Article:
The Coen Brothers doesn’t purport to get inside the heads of these modern masters, but it does give readers a fly-on-the-wall peek.
“I can’t imagine a story where nothing bad happens to the characters.” That quote from Ethan Coen, relayed in Ian Nathan’s “unofficial and unauthorized” glossy photo-laden biography The Coen Brothers: The Iconic Filmmakers and Their Work, aptly encapsulates the famed filmmaking duo’s narrative sensibilities, especially when Ethan follows that line of thinking to its logical conclusion that “something worse happening would be even more interesting.” Throughout their careers, the Coens have largely fixated on buffoons who get in over their heads and perplexed individuals futilely trying to make sense of chaos. They render these stories—which are both wholly unique and existing in the seams between homage and parody of a host of cinematic influences—on a pendulum that swings from zany to serious from project to project.
Nathan may not have obtained the Coen stamp of approval for this gorgeously-compiled book, but the former Empire editor’s numerous interviews with the famously aloof brothers constitute the most compelling and insightful aspects of the work. Peering into their formative years in Minnesota, Nathan even chronicles the juvenilia the brothers produced with a Super 8 (with such alternatingly ostentatious and sophomoric titles as “Would That I Circumambulate” and “My Pits Smell Sublime”). Their parody-meets-homage leanings formed early, as the they reimagined some of their favorite films, such as the Lassie-aping “Ed…A Dog.”
From there, Nathan chronologically runs through the Coens’ oeuvre film by film, from Blood Simple to Hail Caesar!. Each page is adorned with immaculate film stills, which often dominate the page and prompt wraparound text, along with behind-the-scenes shots of the camera-shy brothers at work. Nathan is clearly a major fan, someone who may even identify as a “Coenhead,” a term on which he leans a bit too heavily throughout the book. He’s also perhaps a bit too deferential, imbuing the brothers’ often vague or simplistic answers with the gravity of staggering genius. And other nuggets seem a bit difficult to believe, as in his recounting that Jeff Bridges’s only requests for direction consisted of inquiring how much weed The Dude had smoked before any given scene in The Big Lebowski or how much whiskey Rooster Cogburn had just drank in True Grit.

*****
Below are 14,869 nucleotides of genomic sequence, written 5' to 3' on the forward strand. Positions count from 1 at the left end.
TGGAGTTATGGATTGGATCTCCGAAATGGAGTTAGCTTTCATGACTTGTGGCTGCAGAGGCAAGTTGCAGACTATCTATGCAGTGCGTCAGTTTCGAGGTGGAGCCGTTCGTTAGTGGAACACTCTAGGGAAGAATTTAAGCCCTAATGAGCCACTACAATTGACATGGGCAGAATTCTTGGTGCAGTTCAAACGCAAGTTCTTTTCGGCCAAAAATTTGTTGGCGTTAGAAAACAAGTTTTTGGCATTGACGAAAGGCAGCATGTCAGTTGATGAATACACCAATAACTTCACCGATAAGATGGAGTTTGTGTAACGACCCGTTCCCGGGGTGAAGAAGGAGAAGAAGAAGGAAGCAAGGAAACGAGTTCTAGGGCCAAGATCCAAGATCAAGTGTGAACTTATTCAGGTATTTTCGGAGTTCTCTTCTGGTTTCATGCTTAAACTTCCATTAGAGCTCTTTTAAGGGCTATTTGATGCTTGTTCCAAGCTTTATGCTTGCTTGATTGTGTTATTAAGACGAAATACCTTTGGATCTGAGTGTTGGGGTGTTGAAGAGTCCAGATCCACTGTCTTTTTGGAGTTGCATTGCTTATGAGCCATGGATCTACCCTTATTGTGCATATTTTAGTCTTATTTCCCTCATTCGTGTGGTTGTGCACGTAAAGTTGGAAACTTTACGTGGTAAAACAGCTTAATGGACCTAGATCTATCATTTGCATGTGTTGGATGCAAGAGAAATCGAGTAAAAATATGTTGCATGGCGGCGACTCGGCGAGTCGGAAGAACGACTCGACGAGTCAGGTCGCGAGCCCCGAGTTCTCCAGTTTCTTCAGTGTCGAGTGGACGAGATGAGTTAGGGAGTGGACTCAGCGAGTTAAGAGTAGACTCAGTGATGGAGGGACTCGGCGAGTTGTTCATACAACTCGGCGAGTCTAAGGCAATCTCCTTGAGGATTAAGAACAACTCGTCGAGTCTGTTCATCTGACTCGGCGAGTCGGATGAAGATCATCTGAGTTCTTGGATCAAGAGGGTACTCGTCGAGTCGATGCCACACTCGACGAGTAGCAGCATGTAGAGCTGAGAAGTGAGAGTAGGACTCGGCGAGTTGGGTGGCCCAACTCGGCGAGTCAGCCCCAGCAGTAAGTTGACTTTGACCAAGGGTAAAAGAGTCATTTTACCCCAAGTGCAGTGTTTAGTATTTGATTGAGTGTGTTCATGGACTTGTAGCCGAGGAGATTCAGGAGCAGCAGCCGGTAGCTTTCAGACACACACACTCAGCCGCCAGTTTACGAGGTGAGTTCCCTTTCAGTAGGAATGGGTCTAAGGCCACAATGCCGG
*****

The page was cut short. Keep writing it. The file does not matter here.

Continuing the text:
But those quibbles—and a distracting number of typos—aside, The Coen Brothers is a spellbinding look into the filmmakers’ fascinating and often enigmatic body of work. Nathan avoids diving into deep analysis of themes, in keeping with the Coens’ own hesitancy to dissect their own intentions. Instead, the author peppers in discussion of thematic elements, often to establish spiritual links between various pictures that may have been made years or decades apart. What we get in place of analysis is a vivid historical account of the Coen chronology, one which focuses heavily on the various players to enter their orbit—not only the actors who repeatedly show up in their pictures (most notably Joel’s wife Frances McDormand, who he fell in love with on the set of Blood Simple), but also names like Sam Raimi, who co-wrote The Hudsucker Proxy and, years earlier, offered the Coens a couch to crash on when they visited L.A., or Roger Deakins, whose cinematography has proven so vital to much of the brothers’ work.
The Coen Brothers doesn’t purport to get inside the heads of these modern masters, but it does give readers a fly-on-the-wall peek into what it was like to be a part of the brothers’ 17 feature films, from the inchoate stages of story development all the way to the Oscar stage. And, really, that’s just a bonus, because this book is worth picking up for the sumptuous photos alone.